JUNEAU, Alaska (AP) — The Alaska Supreme Court has reversed a lower court decision that barred state elections officials from certifying the results of Saturday's special U.S. House primary amid concerns about ballot accessibility for voters with visual impairments.
The high court said Saturday that an explanation of its reasoning would follow at a later time.
Attorneys for the state had asked the supreme court to reverse a Friday ruling from a Superior Court judge that they interpreted as preventing elections officials from concluding voting as scheduled Saturday.
Superior Court Judge Una Gandbhir on Friday ruled that Alaska elections officials could not certify the results of the by-mail special primary until visually impaired voters “are provided a full and fair opportunity to participate” in the election. She did not specify what that would entail.
The ruling from the supreme court noted simply that the order granting the injunction was reversed and vacated.
The court drama was the latest twist in what has already been an extraordinary election, unlike any Alaska voters had seen, packed with 48 candidates vying for the seat left vacant by the death in March of U.S. Rep. Don Young. Young, a Republican, held the seat for 49 years.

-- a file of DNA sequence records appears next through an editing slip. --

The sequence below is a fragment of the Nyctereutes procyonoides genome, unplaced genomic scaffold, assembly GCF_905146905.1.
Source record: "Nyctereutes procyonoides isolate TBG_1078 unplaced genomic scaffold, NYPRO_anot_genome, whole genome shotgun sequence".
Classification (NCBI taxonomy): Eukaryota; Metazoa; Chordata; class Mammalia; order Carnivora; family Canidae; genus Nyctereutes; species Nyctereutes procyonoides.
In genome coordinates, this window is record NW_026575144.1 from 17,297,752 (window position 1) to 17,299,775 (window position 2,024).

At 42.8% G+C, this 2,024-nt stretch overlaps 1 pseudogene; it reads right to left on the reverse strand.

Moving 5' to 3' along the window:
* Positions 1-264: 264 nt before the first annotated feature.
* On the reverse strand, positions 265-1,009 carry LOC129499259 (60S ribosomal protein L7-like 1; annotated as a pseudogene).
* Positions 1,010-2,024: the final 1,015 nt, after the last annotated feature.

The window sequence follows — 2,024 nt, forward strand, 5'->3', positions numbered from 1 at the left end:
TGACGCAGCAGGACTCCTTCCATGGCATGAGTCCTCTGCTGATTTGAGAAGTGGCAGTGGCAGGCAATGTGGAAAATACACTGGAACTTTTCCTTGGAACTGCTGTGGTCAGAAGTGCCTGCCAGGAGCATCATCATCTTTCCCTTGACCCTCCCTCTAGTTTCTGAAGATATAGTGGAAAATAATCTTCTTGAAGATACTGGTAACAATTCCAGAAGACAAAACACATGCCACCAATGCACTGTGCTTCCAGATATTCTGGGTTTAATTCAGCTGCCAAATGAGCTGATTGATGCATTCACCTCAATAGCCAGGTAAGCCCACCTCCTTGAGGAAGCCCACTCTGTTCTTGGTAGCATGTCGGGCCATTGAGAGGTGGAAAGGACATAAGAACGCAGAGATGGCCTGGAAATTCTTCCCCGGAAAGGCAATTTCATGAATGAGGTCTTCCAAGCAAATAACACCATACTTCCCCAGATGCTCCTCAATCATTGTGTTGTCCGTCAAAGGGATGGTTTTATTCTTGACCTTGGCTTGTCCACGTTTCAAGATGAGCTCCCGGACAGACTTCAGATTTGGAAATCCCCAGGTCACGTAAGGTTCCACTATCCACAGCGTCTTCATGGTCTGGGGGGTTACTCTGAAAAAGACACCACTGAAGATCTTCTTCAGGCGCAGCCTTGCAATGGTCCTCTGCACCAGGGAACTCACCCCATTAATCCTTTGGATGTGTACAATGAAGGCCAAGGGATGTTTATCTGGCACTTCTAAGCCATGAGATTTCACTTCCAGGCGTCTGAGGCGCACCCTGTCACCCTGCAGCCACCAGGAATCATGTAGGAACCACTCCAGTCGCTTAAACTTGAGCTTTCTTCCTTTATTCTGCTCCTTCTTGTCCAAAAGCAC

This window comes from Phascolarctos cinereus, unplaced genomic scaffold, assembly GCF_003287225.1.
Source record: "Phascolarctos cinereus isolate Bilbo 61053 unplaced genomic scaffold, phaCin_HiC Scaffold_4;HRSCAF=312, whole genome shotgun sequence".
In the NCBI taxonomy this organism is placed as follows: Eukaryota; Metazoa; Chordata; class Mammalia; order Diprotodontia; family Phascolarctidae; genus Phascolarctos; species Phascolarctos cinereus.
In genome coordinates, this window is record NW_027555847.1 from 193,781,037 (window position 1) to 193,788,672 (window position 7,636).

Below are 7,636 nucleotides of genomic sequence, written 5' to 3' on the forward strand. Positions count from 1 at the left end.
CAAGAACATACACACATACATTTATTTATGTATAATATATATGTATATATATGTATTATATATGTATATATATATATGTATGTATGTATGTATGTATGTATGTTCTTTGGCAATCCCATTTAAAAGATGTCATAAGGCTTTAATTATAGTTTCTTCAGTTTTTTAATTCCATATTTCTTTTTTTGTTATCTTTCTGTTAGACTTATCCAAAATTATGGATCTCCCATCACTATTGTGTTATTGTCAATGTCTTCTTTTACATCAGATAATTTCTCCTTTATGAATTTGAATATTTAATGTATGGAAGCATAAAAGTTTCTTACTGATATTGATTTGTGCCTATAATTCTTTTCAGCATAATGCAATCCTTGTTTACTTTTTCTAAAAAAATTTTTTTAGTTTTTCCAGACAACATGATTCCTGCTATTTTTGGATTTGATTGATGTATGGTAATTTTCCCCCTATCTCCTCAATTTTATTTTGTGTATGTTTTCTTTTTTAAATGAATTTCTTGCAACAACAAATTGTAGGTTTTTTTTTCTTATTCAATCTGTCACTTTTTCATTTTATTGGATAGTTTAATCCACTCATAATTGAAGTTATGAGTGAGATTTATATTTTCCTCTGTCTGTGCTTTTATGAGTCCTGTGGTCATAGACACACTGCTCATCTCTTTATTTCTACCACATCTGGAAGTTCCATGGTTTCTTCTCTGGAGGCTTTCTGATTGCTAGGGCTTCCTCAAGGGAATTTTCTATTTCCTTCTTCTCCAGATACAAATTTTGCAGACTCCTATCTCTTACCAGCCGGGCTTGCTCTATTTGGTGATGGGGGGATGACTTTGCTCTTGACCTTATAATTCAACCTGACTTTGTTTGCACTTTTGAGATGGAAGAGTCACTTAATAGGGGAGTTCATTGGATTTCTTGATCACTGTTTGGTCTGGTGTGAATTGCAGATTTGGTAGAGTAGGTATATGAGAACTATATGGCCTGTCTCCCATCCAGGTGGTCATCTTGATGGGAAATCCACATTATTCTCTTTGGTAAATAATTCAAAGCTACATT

It is the first election held under a system approved by voters in 2020 that ends party primaries and uses ranked choice voting in general elections.
Prominent candidates in the race include former Gov. Sarah Palin, Nick Begich, Tara Sweeney and Josh Revak, all Republicans; independent Al Gross; and Democrats Christopher Constant and Mary Peltola. A self-described “independent, progressive, democratic socialist” whose legal name is Santa Claus has gotten attention but has not been raising money.